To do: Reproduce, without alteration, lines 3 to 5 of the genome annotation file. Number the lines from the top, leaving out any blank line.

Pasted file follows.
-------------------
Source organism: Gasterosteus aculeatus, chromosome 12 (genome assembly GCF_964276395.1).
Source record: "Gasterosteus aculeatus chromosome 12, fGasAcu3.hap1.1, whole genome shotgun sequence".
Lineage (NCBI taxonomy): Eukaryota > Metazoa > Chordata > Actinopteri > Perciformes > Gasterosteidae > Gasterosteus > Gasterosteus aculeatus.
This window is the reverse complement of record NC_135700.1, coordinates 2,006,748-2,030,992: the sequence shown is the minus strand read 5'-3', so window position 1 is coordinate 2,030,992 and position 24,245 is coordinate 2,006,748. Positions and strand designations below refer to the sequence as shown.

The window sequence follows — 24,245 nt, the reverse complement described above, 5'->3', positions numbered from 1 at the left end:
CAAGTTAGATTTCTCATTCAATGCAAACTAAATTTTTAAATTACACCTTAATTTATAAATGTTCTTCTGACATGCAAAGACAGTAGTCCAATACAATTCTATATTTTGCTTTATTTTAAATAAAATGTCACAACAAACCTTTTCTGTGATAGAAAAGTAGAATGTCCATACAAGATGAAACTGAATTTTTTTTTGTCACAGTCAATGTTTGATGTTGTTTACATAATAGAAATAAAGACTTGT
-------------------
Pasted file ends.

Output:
Lineage (NCBI taxonomy): Eukaryota > Metazoa > Chordata > Actinopteri > Perciformes > Gasterosteidae > Gasterosteus > Gasterosteus aculeatus.
This window is the reverse complement of record NC_135700.1, coordinates 2,006,748-2,030,992: the sequence shown is the minus strand read 5'-3', so window position 1 is coordinate 2,030,992 and position 24,245 is coordinate 2,006,748. Positions and strand designations below refer to the sequence as shown.

The window sequence follows — 24,245 nt, the reverse complement described above, 5'->3', positions numbered from 1 at the left end: